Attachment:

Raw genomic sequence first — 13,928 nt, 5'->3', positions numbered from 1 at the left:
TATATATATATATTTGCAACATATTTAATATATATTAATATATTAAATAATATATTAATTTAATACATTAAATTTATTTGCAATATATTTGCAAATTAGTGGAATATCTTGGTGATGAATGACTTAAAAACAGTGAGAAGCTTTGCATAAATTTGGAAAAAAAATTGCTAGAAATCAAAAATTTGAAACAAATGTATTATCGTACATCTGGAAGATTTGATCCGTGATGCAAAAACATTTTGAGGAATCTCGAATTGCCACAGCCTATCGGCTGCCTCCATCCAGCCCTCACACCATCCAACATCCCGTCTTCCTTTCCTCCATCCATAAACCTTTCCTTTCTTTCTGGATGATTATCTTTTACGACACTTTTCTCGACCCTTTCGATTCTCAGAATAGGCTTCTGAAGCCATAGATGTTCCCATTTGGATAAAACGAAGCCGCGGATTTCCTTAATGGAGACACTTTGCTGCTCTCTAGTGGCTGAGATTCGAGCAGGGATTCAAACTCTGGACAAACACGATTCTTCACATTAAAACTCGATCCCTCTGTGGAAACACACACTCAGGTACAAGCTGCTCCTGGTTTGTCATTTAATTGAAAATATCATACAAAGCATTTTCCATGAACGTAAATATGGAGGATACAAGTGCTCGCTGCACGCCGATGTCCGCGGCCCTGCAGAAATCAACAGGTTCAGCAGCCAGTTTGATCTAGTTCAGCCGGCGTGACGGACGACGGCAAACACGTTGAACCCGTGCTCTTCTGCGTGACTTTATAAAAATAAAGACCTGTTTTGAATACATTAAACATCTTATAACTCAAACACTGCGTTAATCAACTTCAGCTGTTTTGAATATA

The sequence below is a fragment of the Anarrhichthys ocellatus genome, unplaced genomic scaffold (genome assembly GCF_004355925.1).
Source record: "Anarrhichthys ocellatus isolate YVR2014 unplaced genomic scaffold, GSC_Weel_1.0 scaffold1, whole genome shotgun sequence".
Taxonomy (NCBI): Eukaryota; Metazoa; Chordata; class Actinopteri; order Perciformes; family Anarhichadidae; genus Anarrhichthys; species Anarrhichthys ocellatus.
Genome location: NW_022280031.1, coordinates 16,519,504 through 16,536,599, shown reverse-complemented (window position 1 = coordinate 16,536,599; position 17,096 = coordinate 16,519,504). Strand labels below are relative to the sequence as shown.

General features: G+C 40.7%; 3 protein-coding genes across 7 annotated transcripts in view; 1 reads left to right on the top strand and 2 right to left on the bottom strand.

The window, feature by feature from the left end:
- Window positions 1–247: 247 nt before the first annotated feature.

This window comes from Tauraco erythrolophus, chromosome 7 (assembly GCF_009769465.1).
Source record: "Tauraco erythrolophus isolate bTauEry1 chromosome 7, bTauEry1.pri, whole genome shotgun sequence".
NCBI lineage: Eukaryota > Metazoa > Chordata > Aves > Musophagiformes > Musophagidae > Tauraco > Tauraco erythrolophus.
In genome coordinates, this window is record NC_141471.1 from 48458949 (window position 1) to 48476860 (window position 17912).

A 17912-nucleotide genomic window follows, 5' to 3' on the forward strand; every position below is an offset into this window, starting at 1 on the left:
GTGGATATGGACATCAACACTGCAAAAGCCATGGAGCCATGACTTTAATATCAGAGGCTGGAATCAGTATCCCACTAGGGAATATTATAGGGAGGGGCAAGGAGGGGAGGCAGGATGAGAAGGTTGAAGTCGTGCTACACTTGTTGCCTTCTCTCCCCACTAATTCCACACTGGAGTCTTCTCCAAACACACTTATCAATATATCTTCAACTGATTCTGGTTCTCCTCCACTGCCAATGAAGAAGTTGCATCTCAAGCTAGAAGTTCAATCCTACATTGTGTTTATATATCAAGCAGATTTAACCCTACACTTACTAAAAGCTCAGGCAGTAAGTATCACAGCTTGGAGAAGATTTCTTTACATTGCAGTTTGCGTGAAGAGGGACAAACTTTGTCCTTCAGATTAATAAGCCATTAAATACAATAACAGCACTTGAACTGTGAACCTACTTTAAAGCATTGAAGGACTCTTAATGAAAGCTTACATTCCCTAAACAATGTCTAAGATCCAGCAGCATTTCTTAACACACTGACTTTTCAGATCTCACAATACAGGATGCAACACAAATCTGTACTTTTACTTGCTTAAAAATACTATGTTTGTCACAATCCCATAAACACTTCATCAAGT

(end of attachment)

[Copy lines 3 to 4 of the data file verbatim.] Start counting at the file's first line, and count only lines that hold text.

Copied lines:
The sequence below is a fragment of the Anarrhichthys ocellatus genome, unplaced genomic scaffold (genome assembly GCF_004355925.1).
Source record: "Anarrhichthys ocellatus isolate YVR2014 unplaced genomic scaffold, GSC_Weel_1.0 scaffold1, whole genome shotgun sequence".